What Does a Social Security Claims Representative Do on a Disability Claim?
The Social Security claims representative performs all initial interviews with potential Social Security disability claimants.
A Social Security claims representative performs the initial interviews with potential Social Security disability claimants. The claim representative may conduct these interviews by phone or in person. Once the Social Security claims representative has completed the interview, in which information on your medical sources, work history, and education background have been collected, the claims representative does initial processing on your claim.
Preliminary eligibility check. This includes checking your eligibility for either Social Security Disability Insurance (SSDI) or SSI. SSDI eligibility depends on the number of years you've worked at a job paying FICA taxes. SSI eligibility depends on the amount of income and assets you have.
Substantial work test. The claims representative will also perform a check to see whether you've been working, and if so, whether you've been doing a substantial amount of work, which would disqualify you for disability benefits. Social Security considers making over $1,170 per month (in 2017) to be substantial gainful activity (SGA).
Submission to DDS. If you are found eligible under all of these tests, the claims representative sends your disability claim to your state disability agency (Disability Determination Services) for a medical disability determination. The claims representative may expedite your claim under certain circumstances.
Expedited claims. If you have a medical condition on the compassionate allowances list (CAL), you have a terminal illness (TERI), or your case qualifies for quick disability determination (QDD, the claims representative should route your application to DDS in a way that alerts DDS that your claim qualifies as a CAL, TERI, or QDD case, and your claim will be expedited. For more information, see our section on expedited disability benefits.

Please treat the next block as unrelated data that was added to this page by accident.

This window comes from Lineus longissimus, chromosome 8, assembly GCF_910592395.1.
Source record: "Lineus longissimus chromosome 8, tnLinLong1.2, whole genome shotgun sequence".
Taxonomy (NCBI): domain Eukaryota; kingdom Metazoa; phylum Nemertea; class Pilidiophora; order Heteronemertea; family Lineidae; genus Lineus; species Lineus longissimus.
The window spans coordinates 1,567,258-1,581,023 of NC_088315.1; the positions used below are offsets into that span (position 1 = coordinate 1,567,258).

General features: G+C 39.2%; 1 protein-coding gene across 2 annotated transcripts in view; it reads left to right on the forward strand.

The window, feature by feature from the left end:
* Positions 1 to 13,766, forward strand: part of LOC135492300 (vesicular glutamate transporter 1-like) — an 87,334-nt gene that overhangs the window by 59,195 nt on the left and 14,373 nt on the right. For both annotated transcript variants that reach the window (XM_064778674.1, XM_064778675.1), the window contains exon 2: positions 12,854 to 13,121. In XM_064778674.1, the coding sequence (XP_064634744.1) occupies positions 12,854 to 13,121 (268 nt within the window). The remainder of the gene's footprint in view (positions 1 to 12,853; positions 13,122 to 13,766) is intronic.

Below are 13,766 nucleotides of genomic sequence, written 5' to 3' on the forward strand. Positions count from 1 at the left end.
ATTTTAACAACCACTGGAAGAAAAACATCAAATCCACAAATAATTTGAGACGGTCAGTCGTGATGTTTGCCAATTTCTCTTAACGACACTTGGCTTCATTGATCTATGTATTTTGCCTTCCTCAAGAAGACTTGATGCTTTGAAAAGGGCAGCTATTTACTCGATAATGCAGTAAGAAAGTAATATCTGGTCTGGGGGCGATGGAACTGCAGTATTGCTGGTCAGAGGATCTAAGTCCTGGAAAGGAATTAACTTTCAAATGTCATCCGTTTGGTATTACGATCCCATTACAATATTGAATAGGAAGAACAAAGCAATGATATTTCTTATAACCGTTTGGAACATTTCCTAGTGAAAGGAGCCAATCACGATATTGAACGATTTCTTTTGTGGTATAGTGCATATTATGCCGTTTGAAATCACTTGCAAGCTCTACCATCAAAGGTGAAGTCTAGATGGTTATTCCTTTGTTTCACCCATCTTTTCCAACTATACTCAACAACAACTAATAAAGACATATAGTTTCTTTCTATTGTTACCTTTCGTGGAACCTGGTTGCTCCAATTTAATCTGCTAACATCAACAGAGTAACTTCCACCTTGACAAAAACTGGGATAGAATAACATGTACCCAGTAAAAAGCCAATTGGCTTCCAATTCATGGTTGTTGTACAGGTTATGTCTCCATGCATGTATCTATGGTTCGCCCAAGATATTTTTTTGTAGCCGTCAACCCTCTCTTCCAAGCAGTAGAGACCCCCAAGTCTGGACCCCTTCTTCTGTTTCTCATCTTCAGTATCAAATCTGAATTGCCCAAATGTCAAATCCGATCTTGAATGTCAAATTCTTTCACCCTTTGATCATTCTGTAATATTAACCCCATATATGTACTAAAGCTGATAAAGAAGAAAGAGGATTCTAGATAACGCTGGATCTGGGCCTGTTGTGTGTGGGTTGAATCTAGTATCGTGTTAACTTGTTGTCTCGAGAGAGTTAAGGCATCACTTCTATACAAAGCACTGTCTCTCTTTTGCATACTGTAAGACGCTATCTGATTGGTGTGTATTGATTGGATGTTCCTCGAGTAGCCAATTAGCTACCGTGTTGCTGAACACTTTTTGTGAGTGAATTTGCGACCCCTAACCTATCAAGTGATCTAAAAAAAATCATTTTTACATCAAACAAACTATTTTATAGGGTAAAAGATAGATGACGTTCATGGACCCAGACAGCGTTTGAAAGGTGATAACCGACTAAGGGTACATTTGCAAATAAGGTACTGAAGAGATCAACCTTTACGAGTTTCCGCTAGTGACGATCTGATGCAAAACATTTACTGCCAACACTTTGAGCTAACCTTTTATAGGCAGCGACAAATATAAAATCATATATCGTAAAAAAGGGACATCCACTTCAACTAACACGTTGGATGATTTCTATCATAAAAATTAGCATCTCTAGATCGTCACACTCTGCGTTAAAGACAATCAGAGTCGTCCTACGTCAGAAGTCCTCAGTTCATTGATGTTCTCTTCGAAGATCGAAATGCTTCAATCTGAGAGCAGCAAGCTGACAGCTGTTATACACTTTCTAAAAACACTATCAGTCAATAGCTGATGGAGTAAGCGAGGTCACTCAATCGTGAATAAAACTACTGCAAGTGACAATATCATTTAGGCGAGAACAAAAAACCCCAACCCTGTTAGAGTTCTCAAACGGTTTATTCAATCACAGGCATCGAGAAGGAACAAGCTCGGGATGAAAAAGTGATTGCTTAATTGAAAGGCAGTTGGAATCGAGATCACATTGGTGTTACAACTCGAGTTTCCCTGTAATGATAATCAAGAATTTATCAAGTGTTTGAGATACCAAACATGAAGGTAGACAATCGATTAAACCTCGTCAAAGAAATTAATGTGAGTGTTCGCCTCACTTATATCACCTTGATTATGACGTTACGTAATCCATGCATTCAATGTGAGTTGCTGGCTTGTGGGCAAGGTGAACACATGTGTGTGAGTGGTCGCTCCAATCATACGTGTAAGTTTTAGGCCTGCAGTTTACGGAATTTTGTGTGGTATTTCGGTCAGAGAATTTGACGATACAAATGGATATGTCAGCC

Advance disability payments. If you applied for SSI and the claims representative sees from your application or from personal observation that you have a serious medical condition that qualifies for advance payment of disability, the claims representative can grant you presumptive disability payments. For instance, if you have AIDS, a double amputation, total blindness or deafness, or are confined to a wheelchair, or you bring in a child with Down syndrome or low birth weight, presumptive disability payments may be available. See our article on presumptive disability for more information (SSI applicants only).
Status checks. While your Social Security disability claim is being processed, you may contact your claim's representative to provide additional information or check the status of your disability claim.
Final eligibility check. Once the state disability agency has made a medical decision on your claim, the claim will be returned to your local Social Security office. If your claim has been medically eligible for disability, the claims representative will again check whether you have worked and performed SGA since you applied for disability benefits and whether you still qualify financially for SSI. (Remember, it may be months in between the time you apply for disability and when you receive a decision.)
If your claim was denied because you were found not medically disabled, you will be sent a denial letter, and you can appeal the decision.